We have a disease that has literally killed hundreds of thousands of people running rampant through our country and around the world. Is it really too much to ask people to wear a mask to help prevent the spread of this disease? I don’t think so.

Again, I get it. You saw an article that says masks aren’t 100% effective. Neither are condoms, but they are still a whole lot better than going without if you’re trying to prevent a pregnancy.

I don’t like wearing a mask either. Sometimes, it is difficult to breathe while wearing one. I’m a pastor. I wear a mask every Sunday morning when I’m not up front. As I’m walking around the church before the worship service starts, I get winded, especially if I’m going up some stairs. Because I’m fat and out of shape. And that makes it really hard to breathe, especially if I’m wearing a mask. But I do it anyway. Because, you now, I understand a fundamental truth about life: it’s not always about me. I did fairly well in my science classes, and have a very clear understanding that the universe does not revolve around me. A simple point that many people have forgotten.

My preferences aren’t always the priority. Because I’m not an infant that is trying to dominate my surroundings and can’t stand to be inconvenienced in the slightest. But, holy crap, there are a lot of needy adult babies out there.

If we are unable to put up with a minor inconvenience — and that’s exactly what wearing a mask is, people, a minor inconvenience — for the sake of our community, then what are we going to do if we are called on to make actual sacrifices for the good of our community?

What was life like for Americans during World War II? Do you think people were able to do whatever they wanted? No, all kinds of good and groceries were rationed during the war. Why? Because when a country is facing a crisis, the best thing some people can do is go without so that others can have what they need. Remember the Great Toilet Paper Crisis of 2020? That’s going to be in the history books, isn’t it? That’s what this generation is going to be known for — being so stinkin’ selfish that some people couldn’t find toilet paper on the shelf for several weeks.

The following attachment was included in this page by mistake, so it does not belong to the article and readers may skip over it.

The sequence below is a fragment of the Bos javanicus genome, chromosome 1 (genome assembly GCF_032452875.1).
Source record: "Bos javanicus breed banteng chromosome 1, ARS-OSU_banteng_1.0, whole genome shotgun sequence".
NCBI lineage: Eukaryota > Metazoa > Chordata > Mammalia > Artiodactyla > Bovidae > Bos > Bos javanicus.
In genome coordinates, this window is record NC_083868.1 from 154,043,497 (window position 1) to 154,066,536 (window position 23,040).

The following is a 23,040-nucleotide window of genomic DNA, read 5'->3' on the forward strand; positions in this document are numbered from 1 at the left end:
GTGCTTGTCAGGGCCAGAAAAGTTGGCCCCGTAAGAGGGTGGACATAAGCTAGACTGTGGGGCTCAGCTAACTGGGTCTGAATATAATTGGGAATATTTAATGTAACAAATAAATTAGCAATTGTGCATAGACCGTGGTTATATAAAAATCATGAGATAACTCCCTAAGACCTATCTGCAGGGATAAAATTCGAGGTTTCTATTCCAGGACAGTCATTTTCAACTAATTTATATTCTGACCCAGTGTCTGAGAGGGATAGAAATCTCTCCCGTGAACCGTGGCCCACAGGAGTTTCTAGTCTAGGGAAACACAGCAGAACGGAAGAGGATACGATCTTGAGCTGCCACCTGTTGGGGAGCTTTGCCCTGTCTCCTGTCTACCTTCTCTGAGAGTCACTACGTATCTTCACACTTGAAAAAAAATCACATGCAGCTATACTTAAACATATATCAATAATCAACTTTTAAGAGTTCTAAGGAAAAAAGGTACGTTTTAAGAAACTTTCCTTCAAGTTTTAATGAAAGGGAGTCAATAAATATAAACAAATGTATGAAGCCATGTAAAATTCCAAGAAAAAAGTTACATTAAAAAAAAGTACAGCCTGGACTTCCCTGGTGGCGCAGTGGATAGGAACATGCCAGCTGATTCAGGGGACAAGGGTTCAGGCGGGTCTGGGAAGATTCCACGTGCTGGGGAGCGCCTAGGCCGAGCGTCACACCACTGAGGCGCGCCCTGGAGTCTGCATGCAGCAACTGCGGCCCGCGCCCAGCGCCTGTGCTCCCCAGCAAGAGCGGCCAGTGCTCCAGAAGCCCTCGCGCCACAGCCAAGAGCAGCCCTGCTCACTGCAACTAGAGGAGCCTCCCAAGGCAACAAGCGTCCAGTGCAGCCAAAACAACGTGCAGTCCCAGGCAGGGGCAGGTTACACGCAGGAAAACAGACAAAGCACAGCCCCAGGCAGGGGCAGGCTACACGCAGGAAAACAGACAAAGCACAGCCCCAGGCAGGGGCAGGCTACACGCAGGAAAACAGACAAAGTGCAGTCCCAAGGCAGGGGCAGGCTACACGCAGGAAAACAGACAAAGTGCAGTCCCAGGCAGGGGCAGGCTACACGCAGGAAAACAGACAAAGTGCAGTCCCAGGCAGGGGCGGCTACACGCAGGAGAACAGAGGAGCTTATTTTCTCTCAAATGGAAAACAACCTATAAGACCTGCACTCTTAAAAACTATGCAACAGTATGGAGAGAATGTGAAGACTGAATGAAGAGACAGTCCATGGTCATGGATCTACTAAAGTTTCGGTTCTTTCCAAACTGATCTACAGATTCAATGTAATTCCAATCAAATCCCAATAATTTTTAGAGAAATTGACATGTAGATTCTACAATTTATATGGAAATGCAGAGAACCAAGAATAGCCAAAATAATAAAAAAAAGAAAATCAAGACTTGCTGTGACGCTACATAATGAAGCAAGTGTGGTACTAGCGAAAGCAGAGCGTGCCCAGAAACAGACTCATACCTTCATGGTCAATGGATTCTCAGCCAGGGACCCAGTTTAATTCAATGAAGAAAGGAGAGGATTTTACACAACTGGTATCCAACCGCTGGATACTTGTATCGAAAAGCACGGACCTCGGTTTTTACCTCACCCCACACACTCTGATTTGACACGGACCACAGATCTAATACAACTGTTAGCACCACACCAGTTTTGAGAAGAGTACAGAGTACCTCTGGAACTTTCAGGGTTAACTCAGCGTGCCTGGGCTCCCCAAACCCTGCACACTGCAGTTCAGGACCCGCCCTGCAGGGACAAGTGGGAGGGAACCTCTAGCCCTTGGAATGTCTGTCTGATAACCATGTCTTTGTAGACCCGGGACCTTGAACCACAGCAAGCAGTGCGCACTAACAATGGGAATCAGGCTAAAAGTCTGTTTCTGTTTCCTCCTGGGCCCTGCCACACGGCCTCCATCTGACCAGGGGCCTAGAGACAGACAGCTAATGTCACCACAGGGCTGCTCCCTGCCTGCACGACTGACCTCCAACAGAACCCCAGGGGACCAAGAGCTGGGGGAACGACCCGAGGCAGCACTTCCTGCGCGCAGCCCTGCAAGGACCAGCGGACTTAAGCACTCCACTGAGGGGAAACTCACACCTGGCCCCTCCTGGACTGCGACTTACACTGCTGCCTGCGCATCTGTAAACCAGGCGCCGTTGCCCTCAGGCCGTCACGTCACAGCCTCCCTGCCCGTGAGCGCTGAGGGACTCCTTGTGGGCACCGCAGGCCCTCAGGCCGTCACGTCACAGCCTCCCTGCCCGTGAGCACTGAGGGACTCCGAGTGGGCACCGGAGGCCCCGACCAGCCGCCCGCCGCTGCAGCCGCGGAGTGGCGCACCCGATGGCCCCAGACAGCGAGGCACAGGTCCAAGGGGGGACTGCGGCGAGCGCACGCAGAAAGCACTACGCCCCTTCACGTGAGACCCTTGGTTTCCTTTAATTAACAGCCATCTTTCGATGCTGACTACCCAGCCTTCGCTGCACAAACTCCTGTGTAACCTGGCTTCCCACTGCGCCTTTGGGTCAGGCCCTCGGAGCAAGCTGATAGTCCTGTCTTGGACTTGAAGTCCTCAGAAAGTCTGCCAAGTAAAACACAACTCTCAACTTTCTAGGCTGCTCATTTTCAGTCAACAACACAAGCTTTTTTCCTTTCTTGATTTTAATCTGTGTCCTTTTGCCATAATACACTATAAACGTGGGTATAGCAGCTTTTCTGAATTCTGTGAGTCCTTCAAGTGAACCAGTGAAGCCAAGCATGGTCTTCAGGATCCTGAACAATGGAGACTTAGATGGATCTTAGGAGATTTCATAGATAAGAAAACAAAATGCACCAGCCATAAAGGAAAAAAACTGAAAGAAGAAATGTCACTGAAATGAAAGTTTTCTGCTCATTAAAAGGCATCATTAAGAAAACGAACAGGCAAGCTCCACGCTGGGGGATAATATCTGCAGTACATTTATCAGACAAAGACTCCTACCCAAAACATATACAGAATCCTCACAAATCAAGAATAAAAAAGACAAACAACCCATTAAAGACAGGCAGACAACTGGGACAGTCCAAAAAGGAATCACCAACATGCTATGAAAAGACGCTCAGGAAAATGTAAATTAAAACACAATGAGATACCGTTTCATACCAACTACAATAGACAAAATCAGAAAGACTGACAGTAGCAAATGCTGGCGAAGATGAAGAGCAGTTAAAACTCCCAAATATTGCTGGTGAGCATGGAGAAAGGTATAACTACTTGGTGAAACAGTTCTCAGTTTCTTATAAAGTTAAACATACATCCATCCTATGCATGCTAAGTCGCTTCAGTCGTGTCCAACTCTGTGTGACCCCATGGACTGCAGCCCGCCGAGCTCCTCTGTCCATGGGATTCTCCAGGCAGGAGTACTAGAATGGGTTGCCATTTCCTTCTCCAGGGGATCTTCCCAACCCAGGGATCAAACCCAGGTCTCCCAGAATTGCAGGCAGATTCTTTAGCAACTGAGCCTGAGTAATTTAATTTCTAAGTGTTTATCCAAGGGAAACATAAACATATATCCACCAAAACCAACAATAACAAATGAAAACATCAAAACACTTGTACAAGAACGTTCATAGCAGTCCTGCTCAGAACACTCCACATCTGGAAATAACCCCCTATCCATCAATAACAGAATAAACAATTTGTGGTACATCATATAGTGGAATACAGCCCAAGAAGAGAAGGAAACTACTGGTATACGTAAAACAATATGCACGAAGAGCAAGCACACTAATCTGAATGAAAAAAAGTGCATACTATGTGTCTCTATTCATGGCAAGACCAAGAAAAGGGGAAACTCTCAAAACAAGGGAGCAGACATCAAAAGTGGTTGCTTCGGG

We had women entering the workforce in droves for the very first time during World War II because it was what was needed to get through a difficult time in history. People gave of themselves for the greater good, and did so for several years. These days, we can’t even get people to put on a mask for a few months to stop the spread of a deadly virus.

Eighty years ago, young men lied about their age so they could join the military, go overseas and die on foreign soil. They were fighting for actual freedom. Today, people are throwing a fit because they can’t go into Target without a mask.

Citizenship is not just about our rights. It’s about our responsibilities as well. Maybe we’ve lost sight of that. Maybe we need to stop being so concerned about our rights and start focusing on our responsibilities to our community.

As JFK said in his inaugural address, “Ask not what your country can do for you — ask what you can do for your country.” We’ve come a long way since that speech… and not in a good way. I think we are further away from the ideals espoused by Kennedy on that day, and in large part, it’s because we are so concerned about our rights that we don’t even think about our responsibilities — to one another, to the community, and to our nation.

Just some guy who is looking to make my pocket of the world a better place. Life is a journey; let’s walk together and help each other along the way.